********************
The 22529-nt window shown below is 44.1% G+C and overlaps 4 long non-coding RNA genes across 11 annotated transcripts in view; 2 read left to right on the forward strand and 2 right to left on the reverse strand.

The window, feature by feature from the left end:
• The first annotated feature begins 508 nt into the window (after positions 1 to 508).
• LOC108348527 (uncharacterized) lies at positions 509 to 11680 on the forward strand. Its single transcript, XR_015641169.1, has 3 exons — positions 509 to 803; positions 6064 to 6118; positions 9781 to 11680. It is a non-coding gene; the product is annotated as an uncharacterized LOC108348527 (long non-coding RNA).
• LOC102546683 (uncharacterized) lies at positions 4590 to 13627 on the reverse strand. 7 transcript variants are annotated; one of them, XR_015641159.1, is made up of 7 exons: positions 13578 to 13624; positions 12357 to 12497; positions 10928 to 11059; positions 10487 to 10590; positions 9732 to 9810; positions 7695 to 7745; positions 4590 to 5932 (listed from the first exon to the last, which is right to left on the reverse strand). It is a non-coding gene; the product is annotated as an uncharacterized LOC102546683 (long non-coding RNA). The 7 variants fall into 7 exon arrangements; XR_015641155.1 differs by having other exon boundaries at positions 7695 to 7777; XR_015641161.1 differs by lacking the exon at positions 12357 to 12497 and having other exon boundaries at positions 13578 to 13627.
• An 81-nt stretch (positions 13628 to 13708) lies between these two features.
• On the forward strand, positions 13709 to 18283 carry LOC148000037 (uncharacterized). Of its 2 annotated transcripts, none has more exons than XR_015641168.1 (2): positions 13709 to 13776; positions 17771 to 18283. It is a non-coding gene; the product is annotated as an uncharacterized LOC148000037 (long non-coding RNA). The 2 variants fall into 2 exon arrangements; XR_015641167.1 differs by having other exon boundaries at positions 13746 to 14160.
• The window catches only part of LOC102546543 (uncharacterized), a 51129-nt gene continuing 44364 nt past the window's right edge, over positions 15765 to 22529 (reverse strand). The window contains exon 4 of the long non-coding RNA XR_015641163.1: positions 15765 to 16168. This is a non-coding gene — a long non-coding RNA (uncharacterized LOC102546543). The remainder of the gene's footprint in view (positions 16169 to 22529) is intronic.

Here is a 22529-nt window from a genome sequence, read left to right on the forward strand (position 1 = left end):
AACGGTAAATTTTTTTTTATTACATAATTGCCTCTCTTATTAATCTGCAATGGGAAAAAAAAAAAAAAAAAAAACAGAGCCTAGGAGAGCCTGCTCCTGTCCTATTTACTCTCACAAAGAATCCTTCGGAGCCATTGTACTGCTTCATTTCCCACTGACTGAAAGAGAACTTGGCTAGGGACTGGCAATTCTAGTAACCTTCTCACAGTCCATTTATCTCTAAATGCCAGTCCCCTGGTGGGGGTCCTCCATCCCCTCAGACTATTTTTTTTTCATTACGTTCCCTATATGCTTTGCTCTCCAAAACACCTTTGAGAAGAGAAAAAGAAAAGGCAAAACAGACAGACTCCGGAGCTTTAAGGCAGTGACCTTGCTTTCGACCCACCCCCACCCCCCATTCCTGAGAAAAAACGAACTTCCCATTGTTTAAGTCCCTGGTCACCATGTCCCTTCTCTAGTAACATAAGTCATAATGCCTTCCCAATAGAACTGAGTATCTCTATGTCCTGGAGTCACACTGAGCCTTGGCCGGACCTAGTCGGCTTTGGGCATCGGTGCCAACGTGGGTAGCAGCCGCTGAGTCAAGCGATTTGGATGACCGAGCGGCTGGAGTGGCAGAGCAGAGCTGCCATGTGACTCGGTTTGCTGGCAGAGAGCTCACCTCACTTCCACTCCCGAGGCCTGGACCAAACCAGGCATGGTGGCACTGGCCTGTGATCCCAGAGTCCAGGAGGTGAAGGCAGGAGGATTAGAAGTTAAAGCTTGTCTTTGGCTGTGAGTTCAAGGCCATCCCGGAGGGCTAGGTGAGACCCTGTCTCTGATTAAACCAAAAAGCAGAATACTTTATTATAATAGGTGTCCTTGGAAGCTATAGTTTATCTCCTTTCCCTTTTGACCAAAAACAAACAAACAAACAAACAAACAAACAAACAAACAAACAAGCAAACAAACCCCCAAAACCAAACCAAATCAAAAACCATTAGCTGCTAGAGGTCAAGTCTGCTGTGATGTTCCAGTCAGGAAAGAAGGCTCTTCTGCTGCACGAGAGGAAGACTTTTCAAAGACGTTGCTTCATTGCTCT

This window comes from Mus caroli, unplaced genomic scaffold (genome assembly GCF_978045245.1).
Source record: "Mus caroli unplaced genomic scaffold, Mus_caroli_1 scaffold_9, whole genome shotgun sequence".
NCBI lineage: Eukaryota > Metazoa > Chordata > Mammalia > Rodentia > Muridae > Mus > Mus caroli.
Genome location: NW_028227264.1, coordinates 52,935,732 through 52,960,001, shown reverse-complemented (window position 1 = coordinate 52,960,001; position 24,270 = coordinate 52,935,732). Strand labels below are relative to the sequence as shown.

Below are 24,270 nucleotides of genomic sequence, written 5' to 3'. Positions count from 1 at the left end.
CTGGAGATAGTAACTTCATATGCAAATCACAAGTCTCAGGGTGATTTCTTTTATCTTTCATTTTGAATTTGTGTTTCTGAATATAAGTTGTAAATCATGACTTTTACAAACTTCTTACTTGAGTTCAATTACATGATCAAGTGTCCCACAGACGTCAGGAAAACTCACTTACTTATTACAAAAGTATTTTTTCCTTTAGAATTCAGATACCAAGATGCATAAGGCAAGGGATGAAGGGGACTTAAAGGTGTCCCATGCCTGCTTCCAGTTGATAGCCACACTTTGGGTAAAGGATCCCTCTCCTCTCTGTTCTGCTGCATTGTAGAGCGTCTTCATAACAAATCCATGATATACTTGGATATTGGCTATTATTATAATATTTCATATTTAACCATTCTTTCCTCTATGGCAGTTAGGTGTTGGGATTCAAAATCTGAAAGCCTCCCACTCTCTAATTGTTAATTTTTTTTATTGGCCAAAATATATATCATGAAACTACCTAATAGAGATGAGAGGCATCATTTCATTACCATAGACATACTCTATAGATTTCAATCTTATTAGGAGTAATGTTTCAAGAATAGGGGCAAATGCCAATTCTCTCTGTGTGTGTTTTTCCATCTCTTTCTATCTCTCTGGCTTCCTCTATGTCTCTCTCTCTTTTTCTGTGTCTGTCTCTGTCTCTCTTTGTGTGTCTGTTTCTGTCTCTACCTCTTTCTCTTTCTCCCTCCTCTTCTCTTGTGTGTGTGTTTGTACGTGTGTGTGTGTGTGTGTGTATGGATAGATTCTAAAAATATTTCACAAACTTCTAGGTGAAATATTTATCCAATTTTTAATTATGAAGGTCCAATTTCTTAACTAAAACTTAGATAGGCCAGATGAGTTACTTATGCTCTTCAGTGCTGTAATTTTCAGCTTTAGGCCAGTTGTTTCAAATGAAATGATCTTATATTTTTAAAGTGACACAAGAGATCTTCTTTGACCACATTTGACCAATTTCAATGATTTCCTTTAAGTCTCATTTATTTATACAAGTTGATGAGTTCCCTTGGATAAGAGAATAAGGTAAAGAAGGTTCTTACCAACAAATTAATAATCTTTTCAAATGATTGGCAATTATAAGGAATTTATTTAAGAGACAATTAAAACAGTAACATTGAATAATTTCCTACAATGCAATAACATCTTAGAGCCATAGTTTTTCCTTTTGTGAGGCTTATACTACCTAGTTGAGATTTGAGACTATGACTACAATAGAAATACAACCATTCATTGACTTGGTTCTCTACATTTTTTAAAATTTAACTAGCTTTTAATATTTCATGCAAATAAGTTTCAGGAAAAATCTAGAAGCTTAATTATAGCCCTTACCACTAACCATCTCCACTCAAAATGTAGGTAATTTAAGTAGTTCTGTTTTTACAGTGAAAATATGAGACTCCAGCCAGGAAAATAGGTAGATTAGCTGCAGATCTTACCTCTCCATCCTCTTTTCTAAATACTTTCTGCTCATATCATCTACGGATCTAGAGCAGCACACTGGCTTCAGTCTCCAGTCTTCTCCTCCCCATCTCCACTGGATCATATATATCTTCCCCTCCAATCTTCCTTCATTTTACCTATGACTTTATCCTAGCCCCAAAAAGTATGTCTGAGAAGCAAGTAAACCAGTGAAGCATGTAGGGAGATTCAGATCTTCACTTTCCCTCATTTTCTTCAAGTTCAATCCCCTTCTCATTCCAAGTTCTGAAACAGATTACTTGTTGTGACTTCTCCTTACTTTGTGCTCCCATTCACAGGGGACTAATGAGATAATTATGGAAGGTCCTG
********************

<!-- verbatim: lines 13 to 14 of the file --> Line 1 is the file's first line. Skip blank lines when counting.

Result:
NCBI lineage: Eukaryota > Metazoa > Chordata > Mammalia > Rodentia > Muridae > Mus > Mus caroli.
Genome location: NW_028227264.1, coordinates 52,935,732 through 52,960,001, shown reverse-complemented (window position 1 = coordinate 52,960,001; position 24,270 = coordinate 52,935,732). Strand labels below are relative to the sequence as shown.